The most successful property investors I know, all take advantage of leverage (some examples can be raising Joint Venture finance or mortgages).
Leverage is the cornerstone of this strategy and can allow you to fast-track your property results (and more importantly the money in your bank and the size of your property portfolio) quickly and give you the means to retire early, with both Cashflow to live on and Equity to retire with.
So grab a coffee, pull up a seat and discover how to fast track your property business like the pros.
In today’s video we look at a great long-term and high growth property strategy that can help you achieve early retirement, by buying-refurbishing-& refinancing.
> The pitfalls and upsides of the Buy-Refurbish-& Refinance strategy
> Where you can make the money
> Is this strategy right for you, your personality and your situation
> & real-life case studies on how buying, refurbishing and applying for re-finance actually works in the real world
[00:18] How this strategy works
[01:52] The key to making the re-cycle your deposit strategy work
[03:23] Where the money is
[04:24] Is this situation good for you?
[05:25] Assets that will help you make a success of the buy-refurbish-refinance strategy
[06:15] Timeframe – how long it takes to get up and running
[07:42] Investor top – making sure the ability to leverage is an option with mortgages
[08:32] Example and breakdown of the finances of this property strategy
[11.22] Re-cap of figures
[13:22] Real-life Case Study of How NOT to do this strategy
[15:40] What happens when the property market starts to fall
[17:06] The top 3 things I would do differently – key takeaways
[18:26] A Real-life Case Study of how the re-cycle your deposit strategy can go right
The principle here is that you Re-cycle your initial deposit so you can buy multiple properties, by using leverage to its full capacity.
You can even use this alongside other property strategies and you would purchase the property in much the same way as a traditional purchase, and the same as the vanilla buy to let strategy
The difference here though is that this strategy relies on you forcing the appreciation of the property through a refurbishment to add value. With this added value, you would then look to re-mortgage
Your re-mortgage would then be based on the ‘new value’ and you will be able to pull out your original deposit and refurbishment costs.
You would then simply move on to the next property, rolling and recycling your initial deposit pot.
The key to this strategy is being able to prove to the mortgage company and the surveyor that you have genuinely added value to the property.
Data is very accessible now, so they will know you purchased it in, say, January for £80k and now you want to remortgage it in August for £125k…
So there needs to be a very good reason as to why the property is now worth this new figure.
This strategy, therefore, relies on you adding significant value with an extensive refurbishment, showing a surveyor before and after pictures, a schedule of works and before and after comparisons.
This will help show your surveyor and lender that the property has in fact had value added, is now worth the new valuation, and should allow you to re-finance to its new value, so you can take out your initial investment and repeat the cycle on your next deal.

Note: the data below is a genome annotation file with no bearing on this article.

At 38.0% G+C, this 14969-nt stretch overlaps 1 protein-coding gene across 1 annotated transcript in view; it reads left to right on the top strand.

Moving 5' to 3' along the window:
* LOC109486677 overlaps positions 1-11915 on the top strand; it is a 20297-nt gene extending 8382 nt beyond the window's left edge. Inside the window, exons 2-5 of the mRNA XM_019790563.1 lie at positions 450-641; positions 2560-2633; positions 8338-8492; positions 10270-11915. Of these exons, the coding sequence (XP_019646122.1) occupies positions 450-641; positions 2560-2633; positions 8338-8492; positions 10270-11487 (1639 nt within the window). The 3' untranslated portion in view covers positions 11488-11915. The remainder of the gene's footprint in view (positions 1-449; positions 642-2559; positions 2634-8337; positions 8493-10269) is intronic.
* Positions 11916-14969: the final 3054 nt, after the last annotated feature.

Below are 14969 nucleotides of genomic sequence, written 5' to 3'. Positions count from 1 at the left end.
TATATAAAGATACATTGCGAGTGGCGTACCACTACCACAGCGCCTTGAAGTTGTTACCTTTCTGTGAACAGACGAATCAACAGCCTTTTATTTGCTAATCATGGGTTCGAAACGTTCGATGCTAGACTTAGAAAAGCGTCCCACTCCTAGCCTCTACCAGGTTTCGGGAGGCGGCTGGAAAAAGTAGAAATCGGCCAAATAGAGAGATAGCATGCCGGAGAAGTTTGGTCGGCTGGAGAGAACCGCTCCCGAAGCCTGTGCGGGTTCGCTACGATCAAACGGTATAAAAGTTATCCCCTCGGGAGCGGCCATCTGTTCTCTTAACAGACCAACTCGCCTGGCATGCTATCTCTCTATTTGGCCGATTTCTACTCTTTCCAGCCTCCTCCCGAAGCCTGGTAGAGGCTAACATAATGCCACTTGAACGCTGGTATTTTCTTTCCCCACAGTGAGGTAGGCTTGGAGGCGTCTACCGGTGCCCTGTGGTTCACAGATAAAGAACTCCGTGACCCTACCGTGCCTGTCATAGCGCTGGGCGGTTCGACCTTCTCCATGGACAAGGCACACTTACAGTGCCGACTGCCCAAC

Where the Money Is
As with standard buy to lets you would still make money on rental income and equity, but the idea here is that you can increase your Return On Investment to an almost infinite return.
As your using just one investment pot to buy the first property, add value, re-mortgage, pull out your initial funds and re-use it to buy your next property.
But be aware that your risk-reward is therefore amplified as you have more properties.
The greater reward comes from more properties bringing in more rental income and the potential to increase in value with capital growth.
Situation it’s Best For
Cash Rich & Time Poor
This strategy requires a similar deposit investment as the vanilla buy to let strategy, but you also need additional funds to cover refurbishment costs, and I would also advise it’s wise to have a contingency budget in case you don’t get the re-valuation on a deal and you end up with some money left in.
Assets That Will Help
- Good credit history is vital
- Stable income from a source other than property so you can get regular mortgages
- Money to invest for the original deposit, refurbishment and further funds if needed
- 9-12 months
The initial timeframe is the same as buying a standard buy to let.
The difference here though lies in having the time to then add value and refurbish the property, and then go through the process of the re-mortgage.
The timeframe above is conservative, it can be done quicker, but I want to be realistic with you. Sometimes these projects overrun, so it’s best to consider this early on.
One additional point to note, is that over time mortgages change, as do their rules and requirements.
It is now a standard requirement with most mortgage lenders that the owner of the property must own it for more than 6 months before they can apply for a re-mortgage.
This is one of the reasons for the longer time frame mentioned above.
So you can source the property, buy, refurb and allow this 6 month requirement to pass before you get a re-mortgage.